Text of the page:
A month of Fellowship, Mark Ravenhall
Since my last FETL blog I have been immersed in setting up our Fellowships programme. Given that FETL is new—and our ways of working innovative—it has been encouraging how many leaders, at all levels, have called me to talk through their research ideas.
It has been a real privilege to share colleagues’ thoughts, aspirations and concerns. People are incredibly busy–and under immense pressure to deliver–but they still found the time to step out of the day job to discuss a possible Fellowship application.
Of course FETL was established because we believe that the ideas are ‘out there’ in the FE sector, they just need the time, space and nurturing to grow and have impact. If we are to meet the challenges of the future—and help build it—FE seriously needs the head space that other sectors enjoy.
This intent has been enthusiastically welcomed by the leaders I have spoken to. I know this group could be regarded in research terms as a ‘self-selecting sample’, but they have told me that it is rare to have a discussion amongst peers on the leadership of thinking. Time is the big constraint of course, and some brilliant ideas are unlikely to be taken forward due to learning providers unable to release staff. (Next time round perhaps!)
The majority of our Fellowship applications were for part-time ‘secondments’ out of the day job to pursue research interests. One of the difficulties there, as anyone who has ever spent a day at home trying to write a report will tell you, is making sure the day-to-day concerns of management don’t take over. Will your colleagues respect what you are doing? Will they think you are on some sort of jolly? Will they stop ringing you when you are on research leave and try to sort out the problem themselves? That sort of thing.
But aside from such quotidian concerns, there were the ideas. And they were worthy of exploration. Research topics discussed with me included: how to develop a college’s new strategic intent; how to lead a diversification strategy; the impact of the transformation of public services on community learning; collaborative leadership; comparing leadership cultures in health and FE; leading from the middle out; and many more.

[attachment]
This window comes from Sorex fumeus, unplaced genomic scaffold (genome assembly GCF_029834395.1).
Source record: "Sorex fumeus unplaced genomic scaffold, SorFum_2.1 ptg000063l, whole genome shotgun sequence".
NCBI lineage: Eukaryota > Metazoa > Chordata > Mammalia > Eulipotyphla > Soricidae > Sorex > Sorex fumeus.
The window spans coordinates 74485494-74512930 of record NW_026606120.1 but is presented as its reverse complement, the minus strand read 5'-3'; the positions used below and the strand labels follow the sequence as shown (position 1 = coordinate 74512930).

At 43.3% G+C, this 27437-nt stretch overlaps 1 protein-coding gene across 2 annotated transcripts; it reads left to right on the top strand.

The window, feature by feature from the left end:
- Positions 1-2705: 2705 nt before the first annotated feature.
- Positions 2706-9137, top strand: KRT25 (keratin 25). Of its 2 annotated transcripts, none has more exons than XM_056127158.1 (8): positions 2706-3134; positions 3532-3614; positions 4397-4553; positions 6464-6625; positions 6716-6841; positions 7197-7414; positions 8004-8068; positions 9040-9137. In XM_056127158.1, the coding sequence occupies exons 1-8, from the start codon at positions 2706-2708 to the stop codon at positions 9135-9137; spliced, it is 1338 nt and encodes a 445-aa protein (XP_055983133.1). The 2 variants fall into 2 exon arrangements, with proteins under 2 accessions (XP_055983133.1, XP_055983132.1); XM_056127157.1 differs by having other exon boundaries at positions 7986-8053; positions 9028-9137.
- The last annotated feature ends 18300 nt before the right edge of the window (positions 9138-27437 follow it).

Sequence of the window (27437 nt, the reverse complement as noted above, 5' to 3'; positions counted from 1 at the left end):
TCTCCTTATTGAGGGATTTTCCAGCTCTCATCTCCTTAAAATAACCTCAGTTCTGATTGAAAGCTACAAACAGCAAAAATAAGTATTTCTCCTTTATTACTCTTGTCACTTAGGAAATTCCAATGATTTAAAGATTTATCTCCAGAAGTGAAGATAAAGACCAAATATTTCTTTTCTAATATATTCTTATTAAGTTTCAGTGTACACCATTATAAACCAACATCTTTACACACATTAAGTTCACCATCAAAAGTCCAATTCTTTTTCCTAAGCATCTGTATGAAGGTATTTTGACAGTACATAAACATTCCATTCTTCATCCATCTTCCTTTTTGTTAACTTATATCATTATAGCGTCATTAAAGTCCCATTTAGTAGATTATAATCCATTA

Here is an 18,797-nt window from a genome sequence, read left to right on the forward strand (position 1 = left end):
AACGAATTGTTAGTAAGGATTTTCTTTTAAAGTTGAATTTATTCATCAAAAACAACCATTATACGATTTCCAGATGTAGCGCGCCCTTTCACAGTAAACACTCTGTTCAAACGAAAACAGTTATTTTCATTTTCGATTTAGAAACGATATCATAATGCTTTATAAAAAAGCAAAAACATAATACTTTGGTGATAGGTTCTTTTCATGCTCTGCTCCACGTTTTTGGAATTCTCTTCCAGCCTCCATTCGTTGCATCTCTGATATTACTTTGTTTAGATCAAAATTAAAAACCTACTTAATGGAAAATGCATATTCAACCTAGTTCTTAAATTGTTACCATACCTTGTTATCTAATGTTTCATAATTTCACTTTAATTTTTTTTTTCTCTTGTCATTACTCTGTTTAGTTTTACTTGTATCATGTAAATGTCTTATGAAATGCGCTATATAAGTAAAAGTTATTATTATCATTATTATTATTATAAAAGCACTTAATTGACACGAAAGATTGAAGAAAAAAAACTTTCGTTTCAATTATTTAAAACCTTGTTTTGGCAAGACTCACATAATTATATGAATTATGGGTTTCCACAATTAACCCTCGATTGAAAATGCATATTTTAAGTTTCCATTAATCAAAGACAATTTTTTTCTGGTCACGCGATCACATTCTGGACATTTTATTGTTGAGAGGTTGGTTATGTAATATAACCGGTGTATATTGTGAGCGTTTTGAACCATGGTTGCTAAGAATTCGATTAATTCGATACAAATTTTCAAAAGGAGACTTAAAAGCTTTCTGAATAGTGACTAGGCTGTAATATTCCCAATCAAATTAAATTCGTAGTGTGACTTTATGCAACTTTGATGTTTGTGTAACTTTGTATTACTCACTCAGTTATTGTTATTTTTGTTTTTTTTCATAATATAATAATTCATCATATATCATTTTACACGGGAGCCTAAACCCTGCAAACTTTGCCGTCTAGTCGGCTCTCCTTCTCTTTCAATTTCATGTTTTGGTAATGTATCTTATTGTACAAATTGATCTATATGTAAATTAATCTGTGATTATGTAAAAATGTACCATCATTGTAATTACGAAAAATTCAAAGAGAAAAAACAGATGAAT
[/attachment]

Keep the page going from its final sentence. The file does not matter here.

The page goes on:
Some people were seasoned researchers—there seem to be many people working in FE with doctorates or undertaking them—and some were clearly focused on the here and now. Leading quality improvement was a popular theme; as was the leadership implications for the introduction of new technologies. Some applications were perhaps better suited to be an organisational project than a Fellowship. Join our mailing list if you would like to receive information on our Grants Programme to be launched mid-November.
For this first round of Fellowships, the majority of interest has been from general further education colleges, but we have also had interest from a small number of independent training providers, community learning, sixth form colleges, a third sector body and a trades union learning arm. We aim to broaden our reach when the next round of applications opens in the Spring of 2015.
FETL is encouraged that so many people want to work with us to develop the knowledge base in UK FE and skills. We are also pleased to see the announcement about the new Vocational Education Research Centre funded by the Department for Business, Innovation and Skills, and this month’s Leadership Summit run by the Education and Training Foundation.
In my view you cannot have too many people looking into the future of FE and helping build it. It is in FE’s hands. The party conference season—this month’s other highlight—gave us very little steer about what government and opposition wants from FE apart from more apprenticeships. The first part of 2015, in the run up to the UK General Election, might see a hiatus in leadership at the heart of policy-making. Perhaps it is the job of FE to step confidently into that space. And perhaps this is where new thinking can help.